• 1
    @Doug: That has the caveat that you're no longer POD with a user-defined constructor... – Kerrek SB Aug 28 '11 at 2:03
5

I think the problem boils down to the type of initialization that the container performs on elements. Compare:

T * p1 = new T;   // default-initalization
T * p2 = new T(); // value-initialization

The problem with the standard containers is that they take the default argument to be value initialized, as in resize(size_t, T = T()). This means that there's no elegant way to avoid value-initialization or copying. (Similarly for the constructor.)

Even using the standard allocators doesn't work, because their central construct() function takes an argument that becomes value-initialized. What you would rather need is a construct() that uses default-initialization:

template <typename T>
void definit_construct(void * addr)
{
  new (addr) T;  // default-initialization
}

Such a thing wouldn't be a conforming standard allocator any more, but you could build your own container around that idea.

  • Thanks for this answer, but I don't understand your comment about construct() taking an argument that becomes value-initialized. Why can't it be a no-op? – Jared Hoberock Aug 28 '11 at 2:43
  • @Jared: I just mean the way that standard allocators are used in standard containers - their construct() function is usually something like construct(void *, const T &), so there's at least one copy during construction, but I imagine that this function would be called with a value-initialized object anyway, like construct(p, T()), so you can't escape value initialization inside the standard containers. (Even the C++11 emplacing allocators can't help you because you cannot "move" something more than once...) – Kerrek SB Aug 28 '11 at 2:53
  • So basically I'm saying that you could rig up a container that behaves very much like vector, but instead of calling the standard allocator, you'd just make it say new (addr) T; instead of calling construct(). You can keep the other aspects of the allocator (i.e. memory allocation). – Kerrek SB Aug 28 '11 at 2:54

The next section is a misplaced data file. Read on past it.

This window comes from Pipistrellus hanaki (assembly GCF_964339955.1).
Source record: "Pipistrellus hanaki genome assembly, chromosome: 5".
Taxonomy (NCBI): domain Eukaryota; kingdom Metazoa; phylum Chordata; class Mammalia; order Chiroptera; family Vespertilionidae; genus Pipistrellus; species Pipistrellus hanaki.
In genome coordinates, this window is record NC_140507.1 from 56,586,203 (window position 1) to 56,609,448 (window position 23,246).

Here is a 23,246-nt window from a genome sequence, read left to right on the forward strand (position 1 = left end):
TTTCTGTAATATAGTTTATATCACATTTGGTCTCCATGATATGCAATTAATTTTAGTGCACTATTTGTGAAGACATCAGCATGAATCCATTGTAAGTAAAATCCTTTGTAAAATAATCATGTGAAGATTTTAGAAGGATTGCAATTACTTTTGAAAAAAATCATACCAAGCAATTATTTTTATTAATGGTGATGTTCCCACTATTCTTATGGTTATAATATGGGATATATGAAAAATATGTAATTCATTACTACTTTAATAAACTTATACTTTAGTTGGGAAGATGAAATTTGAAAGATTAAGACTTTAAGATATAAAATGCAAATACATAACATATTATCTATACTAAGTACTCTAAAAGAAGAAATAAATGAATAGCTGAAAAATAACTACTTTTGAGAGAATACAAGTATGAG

• Thanks. Makes sense. – Jared Hoberock Aug 28 '11 at 2:55
  • Interesting -- it looks like your resize(size_t, T = T()) example actually isn't standard. std::vector is required to distinguish between resize(size_t) and resize(size_t, const T &) (similarly for its constructors). So it appears that a standard allocator may work, depending on how closely std::vector conforms. – Jared Hoberock Aug 28 '11 at 3:36
6

Instead of using a wrapper around the container, consider using a wrapper around the element type:

template <typename T>
struct uninitialized
{
    uninitialized() { }
    T value;
};
  • 1
    Doesn't that still default construct value? – Seth Carnegie Aug 28 '11 at 2:05
  • @Seth: If T is POD, value will be left uninitialized. – James McNellis Aug 28 '11 at 2:06
  • Ah, didn't realise he was using only POD types. – Seth Carnegie Aug 28 '11 at 2:09
  • I think something clever like this may work, but I have the additional requirements of preserving traits like std::vector::value_type, std::vector::reference, etc. These shouldn't expose unintialized<T>. – Jared Hoberock Aug 28 '11 at 2:10
  • 1
    Writing an uninitialized_vector<T> in terms of vector<uninitialized<T>> should be straightforward; each member function just needs to defer to the corresponding member function of the underlying vector, encapsulating access to value if required. – James McNellis Aug 28 '11 at 2:14
1

I don't believe this is possible by wrapping a vector (that works with every type), unless you resize the vector on every add and remove operation.

If you could give up wrapping STL containers, you could do this by keeping an array of char on the heap and using placement new for each of the objects you want to construct. This way you could control exactly when the constructors and destructors of objects were called, one by one.